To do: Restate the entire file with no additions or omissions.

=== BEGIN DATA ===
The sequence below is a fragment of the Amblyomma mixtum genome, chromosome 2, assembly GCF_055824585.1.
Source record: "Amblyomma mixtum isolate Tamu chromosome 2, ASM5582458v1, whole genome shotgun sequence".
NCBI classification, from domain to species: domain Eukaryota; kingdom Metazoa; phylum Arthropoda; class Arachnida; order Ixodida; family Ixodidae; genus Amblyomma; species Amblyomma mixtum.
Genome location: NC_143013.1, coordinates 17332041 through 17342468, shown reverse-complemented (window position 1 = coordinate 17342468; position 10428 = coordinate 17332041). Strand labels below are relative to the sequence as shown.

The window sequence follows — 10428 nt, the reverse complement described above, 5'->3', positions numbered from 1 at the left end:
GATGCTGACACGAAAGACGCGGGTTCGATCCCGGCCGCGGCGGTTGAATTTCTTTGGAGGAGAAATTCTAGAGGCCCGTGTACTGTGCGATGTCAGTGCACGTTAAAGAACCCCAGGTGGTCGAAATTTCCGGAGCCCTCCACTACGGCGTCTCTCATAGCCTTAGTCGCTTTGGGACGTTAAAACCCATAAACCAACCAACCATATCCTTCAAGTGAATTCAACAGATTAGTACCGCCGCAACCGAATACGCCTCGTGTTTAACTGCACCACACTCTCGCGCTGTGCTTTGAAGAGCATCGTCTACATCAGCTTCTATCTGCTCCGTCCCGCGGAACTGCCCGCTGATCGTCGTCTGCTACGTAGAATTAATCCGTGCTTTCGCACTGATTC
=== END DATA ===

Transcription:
The sequence below is a fragment of the Amblyomma mixtum genome, chromosome 2, assembly GCF_055824585.1.
Source record: "Amblyomma mixtum isolate Tamu chromosome 2, ASM5582458v1, whole genome shotgun sequence".
NCBI classification, from domain to species: domain Eukaryota; kingdom Metazoa; phylum Arthropoda; class Arachnida; order Ixodida; family Ixodidae; genus Amblyomma; species Amblyomma mixtum.
Genome location: NC_143013.1, coordinates 17332041 through 17342468, shown reverse-complemented (window position 1 = coordinate 17342468; position 10428 = coordinate 17332041). Strand labels below are relative to the sequence as shown.

The window sequence follows — 10428 nt, the reverse complement described above, 5'->3', positions numbered from 1 at the left end:
GATGCTGACACGAAAGACGCGGGTTCGATCCCGGCCGCGGCGGTTGAATTTCTTTGGAGGAGAAATTCTAGAGGCCCGTGTACTGTGCGATGTCAGTGCACGTTAAAGAACCCCAGGTGGTCGAAATTTCCGGAGCCCTCCACTACGGCGTCTCTCATAGCCTTAGTCGCTTTGGGACGTTAAAACCCATAAACCAACCAACCATATCCTTCAAGTGAATTCAACAGATTAGTACCGCCGCAACCGAATACGCCTCGTGTTTAACTGCACCACACTCTCGCGCTGTGCTTTGAAGAGCATCGTCTACATCAGCTTCTATCTGCTCCGTCCCGCGGAACTGCCCGCTGATCGTCGTCTGCTACGTAGAATTAATCCGTGCTTTCGCACTGATTC